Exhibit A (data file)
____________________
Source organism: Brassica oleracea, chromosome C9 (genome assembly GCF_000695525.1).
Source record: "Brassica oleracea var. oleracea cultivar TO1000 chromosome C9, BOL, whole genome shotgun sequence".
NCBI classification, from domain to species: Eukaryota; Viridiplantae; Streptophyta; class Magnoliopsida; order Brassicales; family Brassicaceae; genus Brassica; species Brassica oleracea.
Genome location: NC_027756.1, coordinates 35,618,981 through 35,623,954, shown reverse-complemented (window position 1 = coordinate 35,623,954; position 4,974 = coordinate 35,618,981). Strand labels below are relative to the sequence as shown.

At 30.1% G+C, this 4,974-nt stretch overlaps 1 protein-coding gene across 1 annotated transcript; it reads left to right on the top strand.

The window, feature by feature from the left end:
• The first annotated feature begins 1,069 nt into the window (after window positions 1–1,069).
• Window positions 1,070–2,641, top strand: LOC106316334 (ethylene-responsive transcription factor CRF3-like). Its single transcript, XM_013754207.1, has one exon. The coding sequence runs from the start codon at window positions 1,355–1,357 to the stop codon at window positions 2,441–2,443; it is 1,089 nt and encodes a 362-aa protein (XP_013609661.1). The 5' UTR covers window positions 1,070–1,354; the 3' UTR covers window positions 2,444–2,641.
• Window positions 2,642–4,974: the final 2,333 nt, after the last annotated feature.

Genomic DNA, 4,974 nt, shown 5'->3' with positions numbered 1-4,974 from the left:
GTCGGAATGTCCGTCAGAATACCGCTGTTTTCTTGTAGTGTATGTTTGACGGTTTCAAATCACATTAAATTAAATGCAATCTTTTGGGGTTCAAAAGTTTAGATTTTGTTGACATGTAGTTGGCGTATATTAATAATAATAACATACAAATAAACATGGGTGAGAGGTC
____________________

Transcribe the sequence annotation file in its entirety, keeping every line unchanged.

Source organism: Brassica oleracea, chromosome C9 (genome assembly GCF_000695525.1).
Source record: "Brassica oleracea var. oleracea cultivar TO1000 chromosome C9, BOL, whole genome shotgun sequence".
NCBI classification, from domain to species: Eukaryota; Viridiplantae; Streptophyta; class Magnoliopsida; order Brassicales; family Brassicaceae; genus Brassica; species Brassica oleracea.
Genome location: NC_027756.1, coordinates 35,618,981 through 35,623,954, shown reverse-complemented (window position 1 = coordinate 35,623,954; position 4,974 = coordinate 35,618,981). Strand labels below are relative to the sequence as shown.

At 30.1% G+C, this 4,974-nt stretch overlaps 1 protein-coding gene across 1 annotated transcript; it reads left to right on the top strand.

The window, feature by feature from the left end:
• The first annotated feature begins 1,069 nt into the window (after window positions 1–1,069).
• Window positions 1,070–2,641, top strand: LOC106316334 (ethylene-responsive transcription factor CRF3-like). Its single transcript, XM_013754207.1, has one exon. The coding sequence runs from the start codon at window positions 1,355–1,357 to the stop codon at window positions 2,441–2,443; it is 1,089 nt and encodes a 362-aa protein (XP_013609661.1). The 5' UTR covers window positions 1,070–1,354; the 3' UTR covers window positions 2,444–2,641.
• Window positions 2,642–4,974: the final 2,333 nt, after the last annotated feature.

Genomic DNA, 4,974 nt, shown 5'->3' with positions numbered 1-4,974 from the left:
GTCGGAATGTCCGTCAGAATACCGCTGTTTTCTTGTAGTGTATGTTTGACGGTTTCAAATCACATTAAATTAAATGCAATCTTTTGGGGTTCAAAAGTTTAGATTTTGTTGACATGTAGTTGGCGTATATTAATAATAATAACATACAAATAAACATGGGTGAGAGGTC